"I felt kind of bad that I wasn't stressed out about anything," she said.
Tutor Deborah Renaut watches the students learn to learn from one another, not just relying on her for instruction and approval. Some still try to decode her words if she talks about what interested her in their papers. "They want to know -- 'Does that mean it's good?' "
In lab one day this fall as they began learning about measurement, students spent the class talking about quantifying and qualifying, what could be measured and why, Swiss cheese, baseball, emotions, pencils and how close to death Socrates recommended living.
"I feel like we do try to quantify thoughts," one of the 15 students said. "Like standardized tests -- IQ tests."
"But intangibility is part of what makes a thought a thought," another freshman said.
"So we should ask -- is it possible to quantify and qualify everything?" the tutor asked.
After class, Renaut said, "Miss Fleming asked, 'Why do we measure?'
"It's one of the big questions. It's good. Because -- who thought about that yesterday? . . . Why do we measure? Why are these things important?"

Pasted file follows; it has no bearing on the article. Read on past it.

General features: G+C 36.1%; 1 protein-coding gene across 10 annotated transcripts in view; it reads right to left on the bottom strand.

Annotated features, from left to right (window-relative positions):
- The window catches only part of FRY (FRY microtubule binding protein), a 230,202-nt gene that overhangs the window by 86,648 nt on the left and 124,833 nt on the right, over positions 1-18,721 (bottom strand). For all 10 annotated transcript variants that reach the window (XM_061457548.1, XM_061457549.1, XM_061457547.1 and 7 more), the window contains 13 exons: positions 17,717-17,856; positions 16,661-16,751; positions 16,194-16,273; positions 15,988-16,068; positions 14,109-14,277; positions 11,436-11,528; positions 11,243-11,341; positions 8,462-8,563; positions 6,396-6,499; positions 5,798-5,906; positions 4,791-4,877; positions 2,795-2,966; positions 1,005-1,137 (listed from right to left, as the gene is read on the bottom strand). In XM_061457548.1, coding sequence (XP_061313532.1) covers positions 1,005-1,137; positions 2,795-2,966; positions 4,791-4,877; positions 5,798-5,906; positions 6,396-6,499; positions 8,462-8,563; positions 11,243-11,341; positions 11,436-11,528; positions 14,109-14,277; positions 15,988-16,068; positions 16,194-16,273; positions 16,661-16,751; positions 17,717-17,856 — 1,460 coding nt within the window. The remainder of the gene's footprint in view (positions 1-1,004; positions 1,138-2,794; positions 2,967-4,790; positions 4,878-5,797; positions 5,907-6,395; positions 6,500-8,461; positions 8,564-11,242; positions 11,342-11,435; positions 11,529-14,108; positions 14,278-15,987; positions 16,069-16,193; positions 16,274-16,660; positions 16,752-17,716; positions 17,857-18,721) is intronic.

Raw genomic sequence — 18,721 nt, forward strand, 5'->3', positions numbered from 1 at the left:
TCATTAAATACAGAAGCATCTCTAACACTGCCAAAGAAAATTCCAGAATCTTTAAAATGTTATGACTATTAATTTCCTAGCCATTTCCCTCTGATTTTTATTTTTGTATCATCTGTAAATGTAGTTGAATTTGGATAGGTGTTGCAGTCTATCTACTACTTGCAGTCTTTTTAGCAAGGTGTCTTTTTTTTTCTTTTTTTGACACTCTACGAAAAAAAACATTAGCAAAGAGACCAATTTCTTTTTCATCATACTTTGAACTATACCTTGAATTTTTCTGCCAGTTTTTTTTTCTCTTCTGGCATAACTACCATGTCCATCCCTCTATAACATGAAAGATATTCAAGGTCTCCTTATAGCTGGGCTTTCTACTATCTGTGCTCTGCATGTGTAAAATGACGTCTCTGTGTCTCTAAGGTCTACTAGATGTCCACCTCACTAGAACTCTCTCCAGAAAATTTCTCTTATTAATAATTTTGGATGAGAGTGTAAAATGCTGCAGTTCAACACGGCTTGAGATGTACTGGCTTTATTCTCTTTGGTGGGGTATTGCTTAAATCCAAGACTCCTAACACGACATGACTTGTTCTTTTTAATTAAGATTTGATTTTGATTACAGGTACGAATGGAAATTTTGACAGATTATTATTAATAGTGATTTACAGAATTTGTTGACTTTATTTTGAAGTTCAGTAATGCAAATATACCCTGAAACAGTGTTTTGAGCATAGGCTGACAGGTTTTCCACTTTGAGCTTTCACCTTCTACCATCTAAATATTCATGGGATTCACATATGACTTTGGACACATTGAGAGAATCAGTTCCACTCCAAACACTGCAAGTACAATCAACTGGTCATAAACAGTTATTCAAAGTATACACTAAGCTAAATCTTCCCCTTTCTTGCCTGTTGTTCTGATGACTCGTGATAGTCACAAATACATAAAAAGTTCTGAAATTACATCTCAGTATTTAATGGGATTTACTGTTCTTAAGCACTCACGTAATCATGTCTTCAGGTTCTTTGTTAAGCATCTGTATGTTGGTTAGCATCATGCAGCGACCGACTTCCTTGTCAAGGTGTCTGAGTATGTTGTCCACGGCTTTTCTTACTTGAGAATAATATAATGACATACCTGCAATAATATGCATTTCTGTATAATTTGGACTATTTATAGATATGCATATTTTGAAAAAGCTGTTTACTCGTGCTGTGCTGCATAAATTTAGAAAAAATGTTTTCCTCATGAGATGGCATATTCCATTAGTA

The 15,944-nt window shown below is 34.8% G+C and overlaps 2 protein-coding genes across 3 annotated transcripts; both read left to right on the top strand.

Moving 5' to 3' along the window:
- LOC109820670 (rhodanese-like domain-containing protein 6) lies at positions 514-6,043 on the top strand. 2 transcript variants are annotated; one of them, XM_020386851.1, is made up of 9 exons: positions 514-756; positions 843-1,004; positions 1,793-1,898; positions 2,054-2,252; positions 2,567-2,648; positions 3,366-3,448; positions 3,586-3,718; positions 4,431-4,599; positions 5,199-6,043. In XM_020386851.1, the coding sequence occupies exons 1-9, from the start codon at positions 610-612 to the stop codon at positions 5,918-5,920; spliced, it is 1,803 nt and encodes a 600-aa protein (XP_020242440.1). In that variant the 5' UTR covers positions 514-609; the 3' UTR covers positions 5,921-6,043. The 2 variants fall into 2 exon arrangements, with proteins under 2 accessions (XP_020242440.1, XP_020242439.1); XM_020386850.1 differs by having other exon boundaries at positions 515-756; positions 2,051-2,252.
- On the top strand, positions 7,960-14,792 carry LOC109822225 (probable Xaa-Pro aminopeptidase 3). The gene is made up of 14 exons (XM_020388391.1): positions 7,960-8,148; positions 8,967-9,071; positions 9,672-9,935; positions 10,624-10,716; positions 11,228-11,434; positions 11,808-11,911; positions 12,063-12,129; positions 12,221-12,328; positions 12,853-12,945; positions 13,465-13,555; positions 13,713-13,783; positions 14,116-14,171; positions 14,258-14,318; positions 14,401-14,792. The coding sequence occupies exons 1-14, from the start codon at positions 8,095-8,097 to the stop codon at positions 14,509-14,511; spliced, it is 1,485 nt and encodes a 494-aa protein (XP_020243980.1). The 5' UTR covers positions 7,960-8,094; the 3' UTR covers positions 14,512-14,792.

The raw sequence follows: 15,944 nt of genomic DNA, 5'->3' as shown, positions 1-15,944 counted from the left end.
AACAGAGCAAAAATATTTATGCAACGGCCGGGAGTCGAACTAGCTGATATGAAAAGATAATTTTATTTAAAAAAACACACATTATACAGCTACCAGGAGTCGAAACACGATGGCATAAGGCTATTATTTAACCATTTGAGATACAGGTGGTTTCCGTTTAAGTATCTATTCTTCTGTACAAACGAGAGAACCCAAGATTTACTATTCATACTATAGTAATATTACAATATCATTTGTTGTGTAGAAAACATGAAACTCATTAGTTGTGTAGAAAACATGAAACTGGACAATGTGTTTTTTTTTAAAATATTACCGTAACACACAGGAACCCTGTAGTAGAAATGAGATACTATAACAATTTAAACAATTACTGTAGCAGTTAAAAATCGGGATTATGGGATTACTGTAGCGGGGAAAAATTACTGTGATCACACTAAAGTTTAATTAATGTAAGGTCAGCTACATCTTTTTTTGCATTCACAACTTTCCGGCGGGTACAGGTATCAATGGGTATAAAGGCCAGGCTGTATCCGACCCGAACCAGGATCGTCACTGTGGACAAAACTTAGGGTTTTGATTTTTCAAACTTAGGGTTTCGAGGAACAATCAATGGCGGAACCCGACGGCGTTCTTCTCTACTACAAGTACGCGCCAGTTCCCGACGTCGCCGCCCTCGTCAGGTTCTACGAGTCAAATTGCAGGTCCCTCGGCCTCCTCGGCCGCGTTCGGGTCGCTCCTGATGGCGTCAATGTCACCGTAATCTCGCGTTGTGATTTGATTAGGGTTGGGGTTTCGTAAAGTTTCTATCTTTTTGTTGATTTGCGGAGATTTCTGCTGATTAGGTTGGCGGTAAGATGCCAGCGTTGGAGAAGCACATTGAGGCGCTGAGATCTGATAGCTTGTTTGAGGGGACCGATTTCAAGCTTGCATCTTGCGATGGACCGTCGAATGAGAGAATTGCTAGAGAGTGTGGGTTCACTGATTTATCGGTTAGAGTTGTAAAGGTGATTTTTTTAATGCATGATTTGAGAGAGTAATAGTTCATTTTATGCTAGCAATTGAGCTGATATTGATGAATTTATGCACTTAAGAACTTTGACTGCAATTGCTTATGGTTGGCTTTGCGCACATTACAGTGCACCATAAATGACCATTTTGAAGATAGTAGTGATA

The question went unanswered.
As the term went along, freshmen got more and more worried about the evaluations that were coming, called don rags perhaps because of an Oxford tradition, in which the tutors sit down with each student and talk about his or her progress.
"It's judgment day," Renaut said. "It's an incredible pressure, evaluation -- you really do feel like you're going to be going in there naked."
Fleming had heard that a lot of people burst into tears. "It's frightening," she said. The five tutors sat at a table, staring at her as she sat down, then talking about her in the third person. "I kept giving myself little pinches, thinking, 'This is so nerve-wracking!'"
Some freshmen were asked why they were at college since they never went to class. Honour walked out knowing he had to catch up on Greek, fast. Fleming's tutors said nice things, she said, and talked about ways she could challenge herself even more; much more useful than a letter grade, she said. Looking back on high school, it seemed like she had spent so much time honing a skill -- test-taking -- that she no longer needed or valued.
"It's odd that these standards get imposed, what everyone should know," she said. "I feel like that's what we're trying to figure out -- what is it that's worth knowing?"